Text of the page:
According to the recently-released 2015 Willis Health and Productivity Survey, this year will be remembered as a watershed year for employer-sponsored health and wellness programs. Organizations continue to evaluate the need to implement and/or enhance their health and wellness programs as the business demand for such programs grows.
In previous years, organizations have focused on determining program return on investment (ROI): How many medical dollars were saved for every dollar spent on wellness. What is emerging this year are two very distinct mindsets with regard to how organizations approach the measurement of wellness program success.
Value of Investment
In 2015, survey results indicate for the first time that more organizations are increasingly focusing on the value of investment (VOI) of health management and wellness programs. Employers are recognizing that there is considerable value to a healthier workforce beyond the value of lower medical costs.
VOI-focused organizations embrace a wider set of metrics that include:
- Worker morale
- Employee turnover
- Presenteeism costs
- Workers compensation
- Short- and long-term disability
- Employee loyalty
Nearly two-thirds (64%) of employers with wellness programs were more “value-of-investment-focused versus 28% of respondents who were more “return-on-investment”-focused.
More organizations are realizing that the expectation of an immediate return on investment (ROI) for their wellness programs through medical cost reduction may be unlikely. Worksite wellness requires a sustained effort, including annual program review and long-term program management. Companies who adopt a true culture of health are better positioned for increased profitability in the long run.
How VOI Employers Differ from ROI Employers
Employers who described themselves as more VOI-focused were:
- More likely to value “building a culture of health” (66%) than organizations with an ROI focus (51%);
- More likely to value building teamwork and morale (48%) than organizations with an ROI focus (25%);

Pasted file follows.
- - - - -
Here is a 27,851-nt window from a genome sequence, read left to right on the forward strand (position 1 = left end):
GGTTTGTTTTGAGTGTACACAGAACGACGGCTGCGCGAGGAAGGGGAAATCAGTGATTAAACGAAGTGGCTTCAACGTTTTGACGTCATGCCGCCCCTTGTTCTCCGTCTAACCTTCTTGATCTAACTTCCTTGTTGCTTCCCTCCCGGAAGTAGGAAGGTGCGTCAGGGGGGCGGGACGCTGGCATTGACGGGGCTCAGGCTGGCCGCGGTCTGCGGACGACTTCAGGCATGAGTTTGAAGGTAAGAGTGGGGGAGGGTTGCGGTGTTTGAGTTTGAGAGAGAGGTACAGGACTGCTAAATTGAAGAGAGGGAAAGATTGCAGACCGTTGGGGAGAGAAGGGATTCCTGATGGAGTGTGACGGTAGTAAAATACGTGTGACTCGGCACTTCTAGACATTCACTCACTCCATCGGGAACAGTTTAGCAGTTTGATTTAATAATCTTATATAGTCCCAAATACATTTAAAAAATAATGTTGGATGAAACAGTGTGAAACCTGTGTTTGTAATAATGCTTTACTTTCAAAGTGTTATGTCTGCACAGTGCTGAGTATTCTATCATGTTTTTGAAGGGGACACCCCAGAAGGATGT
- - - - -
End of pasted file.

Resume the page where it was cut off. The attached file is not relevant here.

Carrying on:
- More likely to be concerned about improving productivity with their health management programs (51%) than respondents from organizations with an ROI focus (40%).
Wellness programs across the board appear to be more entrenched in employer strategies.
- Most organizations with wellness programs (58.5%) have had their program in place for three or more years;
- Forty-three percent (43%) of organizations with wellness programs view their program as “Comprehensive” or ”Intermediate” in terms of program maturity.
Increased Concern About Medical Costs
This year, half of employer respondents (50%) said that they were “more concerned about medical costs in the next three years, than in the last three years.” Only 2% said that they were less concerned about medical costs.
With a projected increase in medical trend in 2016, and the looming Cadillac Tax in 2018, the business imperative to lower medical costs will continue to be a top priority. In fact, the 2015 Willis Health and Productivity Survey suggests more employers are broadening their strategies beyond the scope of traditional wellness, and are using more focused, data-driven solutions to achieve sustained cost reduction. Some of these solutions include telemedicine, patient advocacy, specialty case management, expert opinions and cost/quality transparency.
Some other notable findings include:
- 27% of respondents reported their wellness program was “Partly” or “Entirely” funded by their medical carrier;
- Only 35% were satisfied with participation in their wellness programs;
- Only 25% were satisfied with the business impact of their wellness programs.
Willis conducted its ninth annual Health and Productivity Survey from May through June 2015. The study asked employer organizations about health management and wellness program design, challenges, priorities, incentives, medical costs, and health and program evaluation.
The survey was delivered to employer-based respondents electronically. All United States-based organizations were eligible to participate, regardless of employee size. Participating organizations ranged from fewer than 100 to more than 10,000 employees. Survey respondents included organizations from various industries and geographic regions, which provided a comprehensive sample of responses.
The study also tracked many of the fundamentals of employer-based wellness programs, including senior management buy-in, efficacy of communications, utilization of biometric screening and health risk assessments, use and activity of wellness committees and what metrics are being utilized to track success.